[quote="Litcrit, post:8, topic:215803"]
Why was it too early for you?
I only answered my daughter's questions, and she now knows pretty much everything about reproduction at age 3.5. It was gradual - first she asked about the baby in my belly when I was pregnant, then birth, then how it got there. As she'd known about different organs since she could name body parts, it was all very easy.
This is a hard question to answer. I really could've benefited from some innocence - and just didn't have much. I don't think I asked the questions, I just think I was told. When you give a child information that's beyond their developmental stage, they often don't process the information the way they should. So for a 4yo to not only know the mechanics, but to also know that it feels really good, is just something the child doesn't need floating around in their head. There was a lot about the sex education I received that was wrong (and it came completely from my family - the school was way behind the curve for me) and that led to poor decisions and poor thinking. My parents also didn't understand appropriate boundaries, whether they were regarding these types of discussions, or other things as well. So the knowledge of the mechanics of sex at a young age was one piece of the puzzle.
BTW, my kids know that a baby is made by the mommy the daddy and God, and they have probably also learned that sometimes, even though it shouldn't be that way, this happens when the mom and dad aren't married - but are "acting like they're married." They know where the baby grows, and they know how the baby gets out of my body. I believe in answering the child's questions honestly, but being sure to truly answer the question they're asking and not give out more than they need to know. So when one of my little ones asked how a baby is created, I would say that a mother and a father and God create it, and then it's in my belly. Or now and then (like when I'm talking about the Immaculate Conception to a 6yo), I'll just say "when God created Mary in her mother's belly." My ds reads enough that he may have recently read (in one of his science books) about the action of the sperm and the egg at conception. We'll see what else he's picked up other ways when we discuss it with him next year.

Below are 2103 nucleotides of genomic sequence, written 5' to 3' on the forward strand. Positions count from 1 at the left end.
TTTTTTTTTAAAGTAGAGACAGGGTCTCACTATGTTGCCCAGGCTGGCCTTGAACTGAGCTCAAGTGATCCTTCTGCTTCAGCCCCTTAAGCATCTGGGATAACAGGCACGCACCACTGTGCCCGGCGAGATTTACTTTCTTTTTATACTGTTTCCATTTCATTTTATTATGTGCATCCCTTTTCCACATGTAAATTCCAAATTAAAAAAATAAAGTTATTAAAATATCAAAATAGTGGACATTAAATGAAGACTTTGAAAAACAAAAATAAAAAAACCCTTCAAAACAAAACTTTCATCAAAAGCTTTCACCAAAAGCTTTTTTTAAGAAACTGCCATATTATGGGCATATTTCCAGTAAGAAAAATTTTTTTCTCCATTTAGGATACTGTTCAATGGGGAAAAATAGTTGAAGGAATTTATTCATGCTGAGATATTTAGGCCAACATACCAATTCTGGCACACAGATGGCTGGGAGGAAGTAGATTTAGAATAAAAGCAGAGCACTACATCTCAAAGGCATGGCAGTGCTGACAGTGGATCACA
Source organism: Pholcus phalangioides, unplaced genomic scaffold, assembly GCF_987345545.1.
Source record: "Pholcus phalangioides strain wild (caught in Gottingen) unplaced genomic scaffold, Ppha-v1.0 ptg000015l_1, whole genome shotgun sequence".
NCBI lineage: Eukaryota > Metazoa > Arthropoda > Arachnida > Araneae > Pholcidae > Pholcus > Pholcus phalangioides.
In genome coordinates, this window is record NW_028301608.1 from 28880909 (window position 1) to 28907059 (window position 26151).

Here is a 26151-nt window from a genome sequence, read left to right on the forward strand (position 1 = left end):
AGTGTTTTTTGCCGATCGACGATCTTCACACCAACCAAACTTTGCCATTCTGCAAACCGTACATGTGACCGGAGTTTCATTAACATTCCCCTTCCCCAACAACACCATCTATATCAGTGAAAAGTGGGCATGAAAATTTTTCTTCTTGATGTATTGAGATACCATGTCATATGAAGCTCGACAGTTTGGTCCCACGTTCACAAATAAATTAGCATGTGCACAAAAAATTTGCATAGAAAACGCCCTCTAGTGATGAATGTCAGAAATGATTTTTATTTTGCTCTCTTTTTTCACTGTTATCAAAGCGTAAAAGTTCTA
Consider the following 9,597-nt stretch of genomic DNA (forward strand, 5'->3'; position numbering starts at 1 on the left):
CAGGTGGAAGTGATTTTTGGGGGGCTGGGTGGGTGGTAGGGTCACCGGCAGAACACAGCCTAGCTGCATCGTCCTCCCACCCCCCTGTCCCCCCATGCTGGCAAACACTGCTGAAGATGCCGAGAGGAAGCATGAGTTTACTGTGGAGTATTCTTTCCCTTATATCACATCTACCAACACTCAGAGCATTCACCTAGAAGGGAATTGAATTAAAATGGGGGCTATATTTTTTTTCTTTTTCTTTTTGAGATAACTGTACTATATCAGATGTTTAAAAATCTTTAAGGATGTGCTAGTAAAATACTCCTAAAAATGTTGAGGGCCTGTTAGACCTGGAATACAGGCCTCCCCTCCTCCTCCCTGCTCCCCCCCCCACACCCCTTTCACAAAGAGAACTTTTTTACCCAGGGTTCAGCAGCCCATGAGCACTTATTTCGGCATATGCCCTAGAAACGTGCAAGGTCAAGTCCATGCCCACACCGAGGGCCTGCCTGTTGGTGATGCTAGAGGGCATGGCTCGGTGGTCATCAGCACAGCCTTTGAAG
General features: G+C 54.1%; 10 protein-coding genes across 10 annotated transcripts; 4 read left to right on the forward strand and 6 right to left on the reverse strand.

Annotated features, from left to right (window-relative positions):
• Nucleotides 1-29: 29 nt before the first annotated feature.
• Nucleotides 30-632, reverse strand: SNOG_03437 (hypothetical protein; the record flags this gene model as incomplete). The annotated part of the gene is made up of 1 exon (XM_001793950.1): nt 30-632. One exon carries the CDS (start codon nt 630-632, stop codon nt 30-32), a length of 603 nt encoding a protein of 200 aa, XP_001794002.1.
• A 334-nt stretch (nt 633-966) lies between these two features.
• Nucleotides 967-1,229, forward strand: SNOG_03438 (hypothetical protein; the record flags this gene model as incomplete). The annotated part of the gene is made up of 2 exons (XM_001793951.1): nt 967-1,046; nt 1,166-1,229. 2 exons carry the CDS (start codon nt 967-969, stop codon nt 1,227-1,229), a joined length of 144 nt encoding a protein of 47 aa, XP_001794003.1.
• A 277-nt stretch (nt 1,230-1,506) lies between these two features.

I can see how a child who lives on a farm would know all the details earlier than most. And if a child asks more pointed questions, then the same could be true. Although I would probably make a strong effort to keep the answers vague as long as I wasn't frustrating the child too much. Often when a child asks a question, the adult thinks the child wants more information than they really do. They are often satisfied by more simple answers than we think they will be - which points to the idea that developmentally, they aren't ready for the more complicated answers. Of course my kids haven't been inquisitive enough for this to be a huge issue (although certainly if they asked my mother what they asked me, they'd have gotten the complete education), so I wouldn't judge that there is an exact age that is right, and if they know earlier it's necessarily bad. There are a lot of factors involved in this decision.
To be fair, if we lived in a more pure world, I'd probably be inclined to wait longer than 10. I'd likely wait until closer to puberty (which, at least for boys, would definitely be later). OTOH, I also want to be the one they believe, and not the news, or tv, or some other shady outside influence. In addition, when their hormones start raging, and when their bodies are changing in preparation for future baby-making, I want them to have the information - so that they can see that all of these changes and internal temptations are part of God's plan for marriage and babies, and not meant to be relieved by themselves kwim? If they don't know that their body parts have a beautiful purpose, when they are faced with a temptation, they won't know why they ought to resist temptation and put off certain pleasures so they can fulfill that purpose.